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Redford Center and Black Public Media Partner for Climate Stories Open Call

By IDA Editorial Staff

Logos of BPM and The Redford Center over a gray background.

Black Public Media announced a new partnership with The Redford Center for its upcoming 2023 open call for production funding. BPM will award a total of $230,000 in funding for feature-length documentaries and documentary or scripted shorts in all stages of production. 

This year, the fund is focused on stories of how the climate crisis impacts people of African descent. According to the press release, “eligible projects may focus on how the crisis is being managed, climate education, environmental racism, health impacts, sustainable industries, climate policies, and solutions. We also encourage projects that reframe our experience with climate change, find new ways into the issue, or imagine a future worth changing for.” The application period will open on September 1 and close on September 25, 2023.

Filmmakers should keep in mind that all Black Public Media (BPM) funding awards are licensing agreements for public media distribution.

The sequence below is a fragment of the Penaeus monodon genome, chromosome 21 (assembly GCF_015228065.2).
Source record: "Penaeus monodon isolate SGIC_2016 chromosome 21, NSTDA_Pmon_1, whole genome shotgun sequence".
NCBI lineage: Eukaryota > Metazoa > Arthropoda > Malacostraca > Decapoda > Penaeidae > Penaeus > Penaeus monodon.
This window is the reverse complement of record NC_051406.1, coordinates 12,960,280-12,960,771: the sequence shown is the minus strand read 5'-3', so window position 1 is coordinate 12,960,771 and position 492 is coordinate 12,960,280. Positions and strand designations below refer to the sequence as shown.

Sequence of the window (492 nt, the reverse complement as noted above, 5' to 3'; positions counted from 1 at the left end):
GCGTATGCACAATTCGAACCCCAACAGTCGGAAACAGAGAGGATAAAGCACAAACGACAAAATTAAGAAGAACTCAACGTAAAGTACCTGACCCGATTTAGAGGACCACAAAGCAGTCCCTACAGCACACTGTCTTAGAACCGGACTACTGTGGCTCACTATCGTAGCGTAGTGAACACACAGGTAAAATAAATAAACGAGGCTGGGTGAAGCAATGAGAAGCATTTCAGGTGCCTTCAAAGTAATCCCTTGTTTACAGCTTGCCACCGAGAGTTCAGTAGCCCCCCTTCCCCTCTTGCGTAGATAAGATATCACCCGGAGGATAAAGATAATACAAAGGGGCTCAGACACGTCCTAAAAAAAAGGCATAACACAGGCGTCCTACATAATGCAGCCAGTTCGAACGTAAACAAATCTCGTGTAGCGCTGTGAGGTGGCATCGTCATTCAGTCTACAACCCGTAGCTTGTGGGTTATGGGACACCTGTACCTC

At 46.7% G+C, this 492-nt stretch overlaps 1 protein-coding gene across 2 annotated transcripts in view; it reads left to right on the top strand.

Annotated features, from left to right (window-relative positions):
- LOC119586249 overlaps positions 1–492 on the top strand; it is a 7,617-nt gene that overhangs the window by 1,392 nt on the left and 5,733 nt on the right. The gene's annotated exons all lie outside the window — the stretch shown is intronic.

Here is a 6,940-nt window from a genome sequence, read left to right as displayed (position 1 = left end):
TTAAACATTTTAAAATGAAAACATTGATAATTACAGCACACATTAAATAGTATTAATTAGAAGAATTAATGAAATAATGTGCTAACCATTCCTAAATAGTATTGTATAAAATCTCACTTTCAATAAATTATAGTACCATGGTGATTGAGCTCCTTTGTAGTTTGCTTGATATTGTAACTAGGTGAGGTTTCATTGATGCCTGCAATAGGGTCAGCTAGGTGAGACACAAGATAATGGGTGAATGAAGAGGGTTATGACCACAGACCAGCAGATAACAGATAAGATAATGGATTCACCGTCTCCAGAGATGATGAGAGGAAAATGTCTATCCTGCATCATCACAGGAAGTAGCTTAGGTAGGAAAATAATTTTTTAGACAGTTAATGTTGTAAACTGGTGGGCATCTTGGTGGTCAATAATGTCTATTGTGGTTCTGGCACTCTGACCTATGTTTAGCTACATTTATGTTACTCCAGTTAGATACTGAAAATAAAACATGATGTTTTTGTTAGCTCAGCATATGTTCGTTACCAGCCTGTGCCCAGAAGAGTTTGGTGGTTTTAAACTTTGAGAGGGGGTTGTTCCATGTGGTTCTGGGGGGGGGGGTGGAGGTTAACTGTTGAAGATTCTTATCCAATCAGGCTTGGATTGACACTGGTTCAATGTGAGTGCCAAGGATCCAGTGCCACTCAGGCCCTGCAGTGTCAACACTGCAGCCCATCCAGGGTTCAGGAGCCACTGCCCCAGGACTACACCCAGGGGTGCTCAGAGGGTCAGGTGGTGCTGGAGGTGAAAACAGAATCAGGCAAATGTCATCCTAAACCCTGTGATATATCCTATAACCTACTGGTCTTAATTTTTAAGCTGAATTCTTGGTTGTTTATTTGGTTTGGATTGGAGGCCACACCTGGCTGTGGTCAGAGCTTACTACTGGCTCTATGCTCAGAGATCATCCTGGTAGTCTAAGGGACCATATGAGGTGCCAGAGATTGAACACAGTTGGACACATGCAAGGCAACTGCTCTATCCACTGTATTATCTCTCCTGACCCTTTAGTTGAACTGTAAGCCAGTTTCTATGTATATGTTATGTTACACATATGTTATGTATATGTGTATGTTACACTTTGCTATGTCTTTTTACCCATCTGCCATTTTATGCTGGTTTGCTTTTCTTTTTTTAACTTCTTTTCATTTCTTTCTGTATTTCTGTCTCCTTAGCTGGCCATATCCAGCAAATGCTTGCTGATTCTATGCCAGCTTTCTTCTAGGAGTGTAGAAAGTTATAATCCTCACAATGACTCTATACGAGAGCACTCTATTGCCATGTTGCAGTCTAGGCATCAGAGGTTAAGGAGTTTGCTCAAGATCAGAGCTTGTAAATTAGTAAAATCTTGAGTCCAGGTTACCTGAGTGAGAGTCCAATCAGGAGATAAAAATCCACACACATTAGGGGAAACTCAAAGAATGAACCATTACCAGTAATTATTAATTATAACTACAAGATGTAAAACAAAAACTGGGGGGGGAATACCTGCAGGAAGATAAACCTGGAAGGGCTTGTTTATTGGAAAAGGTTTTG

In a statement to Documentary, the organizations described the specifics of their partnership in the open call as follows: “The Redford Center is working directly with BPM's programming team to identify the types of stories that best fit under the climate banner, to set evaluation guidelines, and to assist in selecting the projects that will be funded.” As expressed by The Redford Center Executive Director Jill Tidman in a prepared statement, “As more and more people experience the effects of climate change, it is vital that we hear from and learn from communities who are often disproportionately impacted by it. I cannot wait to see what stories come through this effort.”

“We look forward to working with and learning from The Redford Center in this new partnership as we continue toward our goal to improve understanding the urgency of now on climate change,” said BPM Executive Director Leslie Fields-Cruz.

An independent panel of media professionals will review applications and select the winners, who will be announced in December.

BPM's Climate Stories initiative is supported by the New York Community Trust Pare Lorentz Documentary Fund and the Corporation for Public Broadcasting. Prior climate projects supported and distributed by BPM include Black Folk Don’t: Go Green (2012)by Emmy-award-winning director Angela Tucker; Pangaea (2016), by Olivia Peace; Midnight Oil (2023)by Bilal Motley; and Razing Liberty Square (broadcast premiere in Jan. 2024), by Katja Esson.